Andy's post touched a nerve, but not in a bad way. LOML & I were
discussing tool use (and storage needs) this evening, and she, delicately I
thought, brought up a rather expensive tool purchase I (we) made several
years ago. It's a tool that I bought, with stars in my eyes, dreaming of
all the wonderful things I would build.
She said she wondered at the time, if it was a good choice, but was
supportive, because of my enthusiasm, and because of the creative
possibilities I saw. And I asked why she hadn't objected, because I, since
then, have regretted spending that amount of money on such a tool.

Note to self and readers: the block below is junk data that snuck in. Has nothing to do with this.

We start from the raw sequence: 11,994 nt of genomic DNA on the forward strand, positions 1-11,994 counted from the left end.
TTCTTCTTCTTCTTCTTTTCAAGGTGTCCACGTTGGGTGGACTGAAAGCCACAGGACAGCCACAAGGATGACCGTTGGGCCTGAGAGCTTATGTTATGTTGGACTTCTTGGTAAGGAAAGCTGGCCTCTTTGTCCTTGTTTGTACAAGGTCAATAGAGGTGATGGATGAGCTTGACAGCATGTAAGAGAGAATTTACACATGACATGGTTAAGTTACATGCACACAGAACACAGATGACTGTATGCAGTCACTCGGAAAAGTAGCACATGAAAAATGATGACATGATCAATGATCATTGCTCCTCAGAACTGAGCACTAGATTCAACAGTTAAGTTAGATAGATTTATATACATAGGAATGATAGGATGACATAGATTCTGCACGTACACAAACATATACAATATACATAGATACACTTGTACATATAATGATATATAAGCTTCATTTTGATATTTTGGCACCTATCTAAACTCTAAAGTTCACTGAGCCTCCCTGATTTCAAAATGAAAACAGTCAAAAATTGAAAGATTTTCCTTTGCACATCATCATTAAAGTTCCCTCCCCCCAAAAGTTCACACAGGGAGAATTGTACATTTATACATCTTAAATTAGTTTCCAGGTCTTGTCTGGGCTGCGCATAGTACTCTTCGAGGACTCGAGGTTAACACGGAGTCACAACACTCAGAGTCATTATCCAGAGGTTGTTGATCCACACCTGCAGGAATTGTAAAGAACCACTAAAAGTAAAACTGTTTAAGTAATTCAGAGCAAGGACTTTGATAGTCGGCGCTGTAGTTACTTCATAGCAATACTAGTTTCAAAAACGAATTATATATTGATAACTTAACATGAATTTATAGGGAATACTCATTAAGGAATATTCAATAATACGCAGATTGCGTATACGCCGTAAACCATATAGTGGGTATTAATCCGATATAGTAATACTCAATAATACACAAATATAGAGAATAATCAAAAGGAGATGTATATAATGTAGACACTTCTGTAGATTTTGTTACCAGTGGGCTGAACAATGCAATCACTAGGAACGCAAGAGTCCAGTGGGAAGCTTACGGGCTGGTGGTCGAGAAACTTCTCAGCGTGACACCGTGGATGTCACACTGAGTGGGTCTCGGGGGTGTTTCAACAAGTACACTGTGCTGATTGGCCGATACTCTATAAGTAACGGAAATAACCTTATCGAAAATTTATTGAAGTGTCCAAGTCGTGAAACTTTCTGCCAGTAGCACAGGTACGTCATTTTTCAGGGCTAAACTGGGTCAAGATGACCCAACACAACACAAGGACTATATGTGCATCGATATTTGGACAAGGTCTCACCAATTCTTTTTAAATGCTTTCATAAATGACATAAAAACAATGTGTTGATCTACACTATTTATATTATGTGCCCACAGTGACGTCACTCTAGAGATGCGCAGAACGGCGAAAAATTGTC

She said something of great insight: "I would not have limited your hope
for anything. We could and have afforded the money." And I have become a
much better, and better equipped, artisan. By no means perfect.
Marketers know quite well that we reach for the stars, in small steps.
She said something else, too. She said to give the Shopsmith to one of our
sons, but not to sell it, or give it away elsewhere.
It is, for now, a reminder of lessons I'm learning.
There is another reminder in my office: A Titleist 990 1-iron. A reminder
that you cannot buy a game, and that Lee Trevino was right.